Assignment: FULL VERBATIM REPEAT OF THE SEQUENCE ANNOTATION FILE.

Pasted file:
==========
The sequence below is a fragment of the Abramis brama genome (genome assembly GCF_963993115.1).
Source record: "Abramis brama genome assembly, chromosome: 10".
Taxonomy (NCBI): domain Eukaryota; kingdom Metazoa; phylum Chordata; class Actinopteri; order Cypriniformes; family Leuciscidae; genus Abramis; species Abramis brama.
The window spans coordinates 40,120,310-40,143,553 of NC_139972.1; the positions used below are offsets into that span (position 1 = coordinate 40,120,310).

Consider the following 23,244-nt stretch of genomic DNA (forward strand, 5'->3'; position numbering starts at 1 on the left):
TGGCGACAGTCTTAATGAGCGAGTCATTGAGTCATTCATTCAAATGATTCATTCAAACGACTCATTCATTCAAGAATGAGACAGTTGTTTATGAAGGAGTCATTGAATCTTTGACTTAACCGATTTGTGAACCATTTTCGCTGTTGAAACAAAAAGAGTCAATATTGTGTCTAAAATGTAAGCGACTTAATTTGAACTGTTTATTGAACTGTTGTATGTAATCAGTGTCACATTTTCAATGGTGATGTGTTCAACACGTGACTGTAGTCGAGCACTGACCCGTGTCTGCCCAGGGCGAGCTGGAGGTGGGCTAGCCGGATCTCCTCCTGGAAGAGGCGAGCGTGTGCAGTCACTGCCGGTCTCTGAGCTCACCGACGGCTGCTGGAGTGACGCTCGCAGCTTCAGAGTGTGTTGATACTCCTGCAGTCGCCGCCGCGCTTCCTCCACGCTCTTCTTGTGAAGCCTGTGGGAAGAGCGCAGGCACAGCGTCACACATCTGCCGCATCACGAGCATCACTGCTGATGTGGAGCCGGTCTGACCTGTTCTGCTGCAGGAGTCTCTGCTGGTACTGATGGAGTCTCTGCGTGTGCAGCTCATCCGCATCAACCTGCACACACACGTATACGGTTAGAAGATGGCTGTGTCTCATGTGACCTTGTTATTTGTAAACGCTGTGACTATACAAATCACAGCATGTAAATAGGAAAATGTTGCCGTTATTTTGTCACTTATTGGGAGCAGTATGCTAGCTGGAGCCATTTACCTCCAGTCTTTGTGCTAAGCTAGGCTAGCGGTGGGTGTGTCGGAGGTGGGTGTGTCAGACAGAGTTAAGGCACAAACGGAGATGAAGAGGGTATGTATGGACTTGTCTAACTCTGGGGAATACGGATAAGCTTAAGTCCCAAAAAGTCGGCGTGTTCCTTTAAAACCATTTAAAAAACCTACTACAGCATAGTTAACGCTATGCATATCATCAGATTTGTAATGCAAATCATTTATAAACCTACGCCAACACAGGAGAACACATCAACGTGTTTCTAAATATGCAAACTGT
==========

The sequence below is a fragment of the Abramis brama genome (genome assembly GCF_963993115.1).
Source record: "Abramis brama genome assembly, chromosome: 10".
Taxonomy (NCBI): domain Eukaryota; kingdom Metazoa; phylum Chordata; class Actinopteri; order Cypriniformes; family Leuciscidae; genus Abramis; species Abramis brama.
The window spans coordinates 40,120,310-40,143,553 of NC_139972.1; the positions used below are offsets into that span (position 1 = coordinate 40,120,310).

Consider the following 23,244-nt stretch of genomic DNA (forward strand, 5'->3'; position numbering starts at 1 on the left):
TGGCGACAGTCTTAATGAGCGAGTCATTGAGTCATTCATTCAAATGATTCATTCAAACGACTCATTCATTCAAGAATGAGACAGTTGTTTATGAAGGAGTCATTGAATCTTTGACTTAACCGATTTGTGAACCATTTTCGCTGTTGAAACAAAAAGAGTCAATATTGTGTCTAAAATGTAAGCGACTTAATTTGAACTGTTTATTGAACTGTTGTATGTAATCAGTGTCACATTTTCAATGGTGATGTGTTCAACACGTGACTGTAGTCGAGCACTGACCCGTGTCTGCCCAGGGCGAGCTGGAGGTGGGCTAGCCGGATCTCCTCCTGGAAGAGGCGAGCGTGTGCAGTCACTGCCGGTCTCTGAGCTCACCGACGGCTGCTGGAGTGACGCTCGCAGCTTCAGAGTGTGTTGATACTCCTGCAGTCGCCGCCGCGCTTCCTCCACGCTCTTCTTGTGAAGCCTGTGGGAAGAGCGCAGGCACAGCGTCACACATCTGCCGCATCACGAGCATCACTGCTGATGTGGAGCCGGTCTGACCTGTTCTGCTGCAGGAGTCTCTGCTGGTACTGATGGAGTCTCTGCGTGTGCAGCTCATCCGCATCAACCTGCACACACACGTATACGGTTAGAAGATGGCTGTGTCTCATGTGACCTTGTTATTTGTAAACGCTGTGACTATACAAATCACAGCATGTAAATAGGAAAATGTTGCCGTTATTTTGTCACTTATTGGGAGCAGTATGCTAGCTGGAGCCATTTACCTCCAGTCTTTGTGCTAAGCTAGGCTAGCGGTGGGTGTGTCGGAGGTGGGTGTGTCAGACAGAGTTAAGGCACAAACGGAGATGAAGAGGGTATGTATGGACTTGTCTAACTCTGGGGAATACGGATAAGCTTAAGTCCCAAAAAGTCGGCGTGTTCCTTTAAAACCATTTAAAAAACCTACTACAGCATAGTTAACGCTATGCATATCATCAGATTTGTAATGCAAATCATTTATAAACCTACGCCAACACAGGAGAACACATCAACGTGTTTCTAAATATGCAAACTGT